Towers of strength
The Eiffel tower is now a longstanding example of hierarchical design due to its non-trivial internal structure spanning many length scales.
D. Rayneau-Kirkhope, Y. Mao, R. Farr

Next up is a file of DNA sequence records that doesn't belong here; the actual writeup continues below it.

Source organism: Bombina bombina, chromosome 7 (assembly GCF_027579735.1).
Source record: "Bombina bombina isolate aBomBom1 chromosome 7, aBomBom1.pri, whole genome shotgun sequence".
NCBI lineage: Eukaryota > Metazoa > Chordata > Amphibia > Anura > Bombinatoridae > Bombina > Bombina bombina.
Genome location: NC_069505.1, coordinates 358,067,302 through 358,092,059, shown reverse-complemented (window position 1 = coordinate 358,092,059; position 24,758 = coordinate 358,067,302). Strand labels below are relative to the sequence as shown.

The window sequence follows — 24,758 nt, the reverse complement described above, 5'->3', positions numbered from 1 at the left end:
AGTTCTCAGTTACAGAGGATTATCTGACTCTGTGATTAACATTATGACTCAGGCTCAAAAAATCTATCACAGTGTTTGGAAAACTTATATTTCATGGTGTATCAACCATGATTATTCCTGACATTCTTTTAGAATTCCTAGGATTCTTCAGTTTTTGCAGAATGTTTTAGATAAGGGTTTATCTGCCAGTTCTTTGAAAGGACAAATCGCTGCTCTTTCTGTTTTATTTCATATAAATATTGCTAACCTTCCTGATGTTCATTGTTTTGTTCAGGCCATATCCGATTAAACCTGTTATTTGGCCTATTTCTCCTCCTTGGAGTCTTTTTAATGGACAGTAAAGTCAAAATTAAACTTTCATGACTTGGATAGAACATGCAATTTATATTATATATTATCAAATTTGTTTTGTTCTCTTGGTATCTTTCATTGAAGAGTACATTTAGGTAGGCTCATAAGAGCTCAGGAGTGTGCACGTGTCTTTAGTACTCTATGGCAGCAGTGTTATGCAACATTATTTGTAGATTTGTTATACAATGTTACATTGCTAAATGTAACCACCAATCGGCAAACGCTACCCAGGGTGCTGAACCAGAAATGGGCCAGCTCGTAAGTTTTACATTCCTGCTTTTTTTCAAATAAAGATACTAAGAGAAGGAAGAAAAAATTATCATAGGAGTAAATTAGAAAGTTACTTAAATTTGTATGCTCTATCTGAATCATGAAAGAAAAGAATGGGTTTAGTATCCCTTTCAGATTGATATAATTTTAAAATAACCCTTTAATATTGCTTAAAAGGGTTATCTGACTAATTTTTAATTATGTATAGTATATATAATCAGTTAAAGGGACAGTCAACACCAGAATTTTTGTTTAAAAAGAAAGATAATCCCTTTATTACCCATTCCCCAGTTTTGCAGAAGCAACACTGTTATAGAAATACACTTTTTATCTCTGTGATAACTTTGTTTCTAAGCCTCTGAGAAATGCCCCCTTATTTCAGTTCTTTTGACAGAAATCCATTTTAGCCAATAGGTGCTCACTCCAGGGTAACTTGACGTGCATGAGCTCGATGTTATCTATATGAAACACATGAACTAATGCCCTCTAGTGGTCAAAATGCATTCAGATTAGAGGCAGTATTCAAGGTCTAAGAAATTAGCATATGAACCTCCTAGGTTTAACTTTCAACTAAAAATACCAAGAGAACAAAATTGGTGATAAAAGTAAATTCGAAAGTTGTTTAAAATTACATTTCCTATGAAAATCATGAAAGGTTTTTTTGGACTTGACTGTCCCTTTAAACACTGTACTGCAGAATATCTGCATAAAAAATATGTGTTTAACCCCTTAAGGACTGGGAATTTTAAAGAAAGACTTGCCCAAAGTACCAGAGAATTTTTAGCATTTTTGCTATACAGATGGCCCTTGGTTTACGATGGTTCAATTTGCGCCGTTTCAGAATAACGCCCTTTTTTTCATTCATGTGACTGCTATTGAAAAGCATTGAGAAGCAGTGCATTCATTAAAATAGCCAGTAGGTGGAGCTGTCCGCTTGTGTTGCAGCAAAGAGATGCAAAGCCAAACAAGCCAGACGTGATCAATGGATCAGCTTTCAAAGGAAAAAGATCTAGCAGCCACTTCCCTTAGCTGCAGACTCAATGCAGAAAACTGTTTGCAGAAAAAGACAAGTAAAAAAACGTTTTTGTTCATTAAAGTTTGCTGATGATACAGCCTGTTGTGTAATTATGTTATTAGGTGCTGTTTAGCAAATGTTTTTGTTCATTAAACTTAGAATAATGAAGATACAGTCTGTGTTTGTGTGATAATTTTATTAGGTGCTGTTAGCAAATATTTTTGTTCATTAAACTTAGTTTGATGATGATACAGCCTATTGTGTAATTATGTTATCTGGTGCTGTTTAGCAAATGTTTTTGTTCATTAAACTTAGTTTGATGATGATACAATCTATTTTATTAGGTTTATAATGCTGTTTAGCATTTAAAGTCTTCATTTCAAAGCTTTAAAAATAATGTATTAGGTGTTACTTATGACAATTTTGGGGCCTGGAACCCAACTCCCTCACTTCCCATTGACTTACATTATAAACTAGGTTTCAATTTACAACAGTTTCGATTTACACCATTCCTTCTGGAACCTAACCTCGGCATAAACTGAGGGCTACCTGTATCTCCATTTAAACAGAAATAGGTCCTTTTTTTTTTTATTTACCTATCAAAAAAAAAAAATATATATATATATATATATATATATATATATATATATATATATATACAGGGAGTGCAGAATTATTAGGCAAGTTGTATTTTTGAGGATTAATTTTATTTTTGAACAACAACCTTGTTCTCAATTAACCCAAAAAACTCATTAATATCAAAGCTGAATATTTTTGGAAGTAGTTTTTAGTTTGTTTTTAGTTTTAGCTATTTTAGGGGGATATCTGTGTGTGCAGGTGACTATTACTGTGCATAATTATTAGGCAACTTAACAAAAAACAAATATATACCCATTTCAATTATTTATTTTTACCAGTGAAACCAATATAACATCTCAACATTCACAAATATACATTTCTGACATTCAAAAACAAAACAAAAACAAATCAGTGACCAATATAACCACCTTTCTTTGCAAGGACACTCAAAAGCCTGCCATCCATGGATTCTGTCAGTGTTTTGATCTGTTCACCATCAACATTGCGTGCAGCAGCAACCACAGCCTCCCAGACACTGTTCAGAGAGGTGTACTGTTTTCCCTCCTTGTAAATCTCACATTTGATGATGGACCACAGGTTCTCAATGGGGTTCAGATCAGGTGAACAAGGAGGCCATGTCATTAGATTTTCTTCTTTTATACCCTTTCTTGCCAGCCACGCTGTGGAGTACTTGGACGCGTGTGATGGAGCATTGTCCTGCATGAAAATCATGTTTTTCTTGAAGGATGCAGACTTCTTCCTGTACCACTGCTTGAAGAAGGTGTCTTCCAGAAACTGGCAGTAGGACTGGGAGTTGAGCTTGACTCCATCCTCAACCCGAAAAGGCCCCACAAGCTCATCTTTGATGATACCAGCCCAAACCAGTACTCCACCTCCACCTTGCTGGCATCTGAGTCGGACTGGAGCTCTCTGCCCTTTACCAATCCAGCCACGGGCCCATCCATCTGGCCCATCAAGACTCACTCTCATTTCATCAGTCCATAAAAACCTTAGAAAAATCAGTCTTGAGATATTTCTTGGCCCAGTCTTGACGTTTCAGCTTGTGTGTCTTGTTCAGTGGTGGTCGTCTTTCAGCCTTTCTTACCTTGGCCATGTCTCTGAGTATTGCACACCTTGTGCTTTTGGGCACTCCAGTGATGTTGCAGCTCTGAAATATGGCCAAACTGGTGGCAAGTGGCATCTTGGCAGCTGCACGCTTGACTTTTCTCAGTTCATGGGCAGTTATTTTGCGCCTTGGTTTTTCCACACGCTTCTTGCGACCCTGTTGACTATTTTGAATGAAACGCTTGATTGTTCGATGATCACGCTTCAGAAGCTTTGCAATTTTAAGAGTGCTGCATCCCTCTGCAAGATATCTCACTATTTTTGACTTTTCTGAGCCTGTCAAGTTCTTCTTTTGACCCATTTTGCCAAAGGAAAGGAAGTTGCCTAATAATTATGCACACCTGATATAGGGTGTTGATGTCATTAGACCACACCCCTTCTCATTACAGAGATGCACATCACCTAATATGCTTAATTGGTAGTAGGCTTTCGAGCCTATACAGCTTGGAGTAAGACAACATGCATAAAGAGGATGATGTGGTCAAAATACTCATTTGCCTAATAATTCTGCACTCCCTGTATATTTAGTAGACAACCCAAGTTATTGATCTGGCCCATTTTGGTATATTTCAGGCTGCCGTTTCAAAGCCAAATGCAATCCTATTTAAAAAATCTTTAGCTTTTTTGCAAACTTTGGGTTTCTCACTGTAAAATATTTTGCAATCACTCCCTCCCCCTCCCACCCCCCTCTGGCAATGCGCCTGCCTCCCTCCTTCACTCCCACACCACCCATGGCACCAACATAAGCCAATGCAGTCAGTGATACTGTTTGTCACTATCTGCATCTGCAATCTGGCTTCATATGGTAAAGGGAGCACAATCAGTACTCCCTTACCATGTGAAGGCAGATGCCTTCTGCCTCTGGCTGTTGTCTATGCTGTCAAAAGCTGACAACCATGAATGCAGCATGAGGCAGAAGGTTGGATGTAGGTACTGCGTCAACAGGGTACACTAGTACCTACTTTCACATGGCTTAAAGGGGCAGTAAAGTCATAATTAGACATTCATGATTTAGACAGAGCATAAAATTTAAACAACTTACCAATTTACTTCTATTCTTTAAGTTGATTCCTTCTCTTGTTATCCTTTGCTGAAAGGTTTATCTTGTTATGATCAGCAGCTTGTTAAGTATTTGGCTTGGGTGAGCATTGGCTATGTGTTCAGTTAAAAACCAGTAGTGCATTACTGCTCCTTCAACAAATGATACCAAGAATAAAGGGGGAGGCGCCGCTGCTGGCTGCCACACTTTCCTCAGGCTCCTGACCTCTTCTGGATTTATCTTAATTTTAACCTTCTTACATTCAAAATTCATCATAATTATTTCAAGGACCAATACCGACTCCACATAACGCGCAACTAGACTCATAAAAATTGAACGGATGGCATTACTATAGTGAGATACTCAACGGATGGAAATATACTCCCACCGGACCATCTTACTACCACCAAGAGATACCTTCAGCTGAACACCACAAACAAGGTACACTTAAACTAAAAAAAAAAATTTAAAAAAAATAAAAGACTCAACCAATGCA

The Eiffel Tower was never intended to be a permanent feature of the Parisian landscape. Built for the 1889 World Fair, the plan was to leave the tower in its original location until 1909, when it would be dismantled piece by piece and reassembled elsewhere. However, with the tower still present in 1925, a fraudster called Victor Lustig spotted an opportunity. Posing as a government official, Lustig convinced six scrap- metal dealers that, as the maintenance costs of the tower had grown to outweigh all its benefits, it was due to be scrapped, and he invited them to bid for the job. An auction commenced, but as soon as the “successful” bidder had parted with cash, Lustig fled Paris for Vienna. A month later he returned to repeat the scam, thus becoming notorious as the man who fraudulently sold the Eiffel Tower for scrap metal – twice. Almost a century after Lustig’s con, the Eiffel Tower still dominates the French capital’s skyline and is celebrated as one of the world’s most iconic structures. However, even if Lustig had been tell- ing the truth, the scrap dealer might still have been disappointed. One of the tower’s most remarkable features is its sparing use of material: if all the iron in the 320m-high Eiffel Tower were melted down to form a solid block with a base area equal to the tower’s, the block would stand only 6cm tall. This surprising fact is a direct result of the tower’s architect, Gustave Eiffel, having designed it to be built from iron beams that are much smaller than the tow- er’s finished height. The smallest beams were used to create composite beams, which were then used to create second-order composite structures, and so on for a total of three structural “generations”. This construction method – in which structural elements have a non-trivial internal structure on many length scales – has been termed “hierarchical design”, and many of Eiffel’s other works also exhibit this same structural hierarchy. The Maria Pia Bridge in Portugal and the Garabit Viaduct in France are perhaps the most striking examples. However, it is not just in architecture that hierarchical design can be advantageous. In other areas of technology and elsewhere, it is often desirable to optimize material properties using particular substructures on multiple length scales. The key questions for designers and scientists are: under what conditions are hierarchical designs beneficial? And what number of hierarchical generations will an optimal structure have?